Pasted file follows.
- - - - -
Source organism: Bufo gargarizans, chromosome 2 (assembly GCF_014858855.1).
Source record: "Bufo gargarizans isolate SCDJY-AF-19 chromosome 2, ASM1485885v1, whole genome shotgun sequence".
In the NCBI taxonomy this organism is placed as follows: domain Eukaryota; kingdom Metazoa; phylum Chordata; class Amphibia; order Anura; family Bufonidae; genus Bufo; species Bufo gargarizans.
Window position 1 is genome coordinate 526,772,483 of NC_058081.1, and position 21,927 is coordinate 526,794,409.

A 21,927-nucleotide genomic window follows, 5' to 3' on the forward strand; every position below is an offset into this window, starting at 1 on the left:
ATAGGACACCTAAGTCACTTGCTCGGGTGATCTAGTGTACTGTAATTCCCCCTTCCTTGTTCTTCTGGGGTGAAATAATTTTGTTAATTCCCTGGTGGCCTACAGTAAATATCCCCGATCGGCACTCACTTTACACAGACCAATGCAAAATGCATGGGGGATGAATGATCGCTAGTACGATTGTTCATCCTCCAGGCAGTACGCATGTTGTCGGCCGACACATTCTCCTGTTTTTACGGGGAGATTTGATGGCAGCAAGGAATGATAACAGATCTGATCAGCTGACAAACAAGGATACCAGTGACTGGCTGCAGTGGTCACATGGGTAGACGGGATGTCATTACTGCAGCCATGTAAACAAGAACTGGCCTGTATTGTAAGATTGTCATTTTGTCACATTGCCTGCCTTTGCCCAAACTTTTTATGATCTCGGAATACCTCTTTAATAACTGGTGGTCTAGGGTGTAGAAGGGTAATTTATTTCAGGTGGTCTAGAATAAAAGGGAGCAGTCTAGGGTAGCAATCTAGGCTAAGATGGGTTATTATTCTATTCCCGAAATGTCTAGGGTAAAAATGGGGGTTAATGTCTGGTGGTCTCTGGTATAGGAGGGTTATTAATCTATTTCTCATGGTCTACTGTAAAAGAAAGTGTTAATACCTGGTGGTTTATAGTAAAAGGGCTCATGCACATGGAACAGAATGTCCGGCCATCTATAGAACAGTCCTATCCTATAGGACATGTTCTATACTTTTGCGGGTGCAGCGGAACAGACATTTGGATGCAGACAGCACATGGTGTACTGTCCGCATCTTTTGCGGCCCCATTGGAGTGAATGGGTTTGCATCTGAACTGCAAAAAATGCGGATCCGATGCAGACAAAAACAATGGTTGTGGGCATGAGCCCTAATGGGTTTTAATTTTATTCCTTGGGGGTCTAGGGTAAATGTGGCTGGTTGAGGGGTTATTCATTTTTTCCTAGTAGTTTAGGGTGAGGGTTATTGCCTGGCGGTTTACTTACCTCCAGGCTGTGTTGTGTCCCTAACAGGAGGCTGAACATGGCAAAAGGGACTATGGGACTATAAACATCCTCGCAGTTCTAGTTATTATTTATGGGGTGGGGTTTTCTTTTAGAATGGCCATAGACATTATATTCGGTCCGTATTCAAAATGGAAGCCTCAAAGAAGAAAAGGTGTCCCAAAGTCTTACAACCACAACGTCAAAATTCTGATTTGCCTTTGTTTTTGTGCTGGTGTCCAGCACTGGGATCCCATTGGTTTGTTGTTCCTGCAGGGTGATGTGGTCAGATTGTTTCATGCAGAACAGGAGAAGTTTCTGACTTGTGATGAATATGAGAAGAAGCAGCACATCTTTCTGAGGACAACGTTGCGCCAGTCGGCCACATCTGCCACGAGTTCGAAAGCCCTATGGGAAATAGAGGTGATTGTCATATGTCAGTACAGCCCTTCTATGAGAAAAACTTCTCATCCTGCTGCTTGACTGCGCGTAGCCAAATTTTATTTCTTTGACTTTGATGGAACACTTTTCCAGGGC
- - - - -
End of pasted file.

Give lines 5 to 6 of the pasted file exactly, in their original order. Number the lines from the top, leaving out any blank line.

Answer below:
A 21,927-nucleotide genomic window follows, 5' to 3' on the forward strand; every position below is an offset into this window, starting at 1 on the left:
ATAGGACACCTAAGTCACTTGCTCGGGTGATCTAGTGTACTGTAATTCCCCCTTCCTTGTTCTTCTGGGGTGAAATAATTTTGTTAATTCCCTGGTGGCCTACAGTAAATATCCCCGATCGGCACTCACTTTACACAGACCAATGCAAAATGCATGGGGGATGAATGATCGCTAGTACGATTGTTCATCCTCCAGGCAGTACGCATGTTGTCGGCCGACACATTCTCCTGTTTTTACGGGGAGATTTGATGGCAGCAAGGAATGATAACAGATCTGATCAGCTGACAAACAAGGATACCAGTGACTGGCTGCAGTGGTCACATGGGTAGACGGGATGTCATTACTGCAGCCATGTAAACAAGAACTGGCCTGTATTGTAAGATTGTCATTTTGTCACATTGCCTGCCTTTGCCCAAACTTTTTATGATCTCGGAATACCTCTTTAATAACTGGTGGTCTAGGGTGTAGAAGGGTAATTTATTTCAGGTGGTCTAGAATAAAAGGGAGCAGTCTAGGGTAGCAATCTAGGCTAAGATGGGTTATTATTCTATTCCCGAAATGTCTAGGGTAAAAATGGGGGTTAATGTCTGGTGGTCTCTGGTATAGGAGGGTTATTAATCTATTTCTCATGGTCTACTGTAAAAGAAAGTGTTAATACCTGGTGGTTTATAGTAAAAGGGCTCATGCACATGGAACAGAATGTCCGGCCATCTATAGAACAGTCCTATCCTATAGGACATGTTCTATACTTTTGCGGGTGCAGCGGAACAGACATTTGGATGCAGACAGCACATGGTGTACTGTCCGCATCTTTTGCGGCCCCATTGGAGTGAATGGGTTTGCATCTGAACTGCAAAAAATGCGGATCCGATGCAGACAAAAACAATGGTTGTGGGCATGAGCCCTAATGGGTTTTAATTTTATTCCTTGGGGGTCTAGGGTAAATGTGGCTGGTTGAGGGGTTATTCATTTTTTCCTAGTAGTTTAGGGTGAGGGTTATTGCCTGGCGGTTTACTTACCTCCAGGCTGTGTTGTGTCCCTAACAGGAGGCTGAACATGGCAAAAGGGACTATGGGACTATAAACATCCTCGCAGTTCTAGTTATTATTTATGGGGTGGGGTTTTCTTTTAGAATGGCCATAGACATTATATTCGGTCCGTATTCAAAATGGAAGCCTCAAAGAAGAAAAGGTGTCCCAAAGTCTTACAACCACAACGTCAAAATTCTGATTTGCCTTTGTTTTTGTGCTGGTGTCCAGCACTGGGATCCCATTGGTTTGTTGTTCCTGCAGGGTGATGTGGTCAGATTGTTTCATGCAGAACAGGAGAAGTTTCTGACTTGTGATGAATATGAGAAGAAGCAGCACATCTTTCTGAGGACAACGTTGCGCCAGTCGGCCACATCTGCCACGAGTTCGAAAGCCCTATGGGAAATAGAGGTGATTGTCATATGTCAGTACAGCCCTTCTATGAGAAAAACTTCTCATCCTGCTGCTTGACTGCGCGTAGCCAAATTTTATTTCTTTGACTTTGATGGAACACTTTTCCAGGGC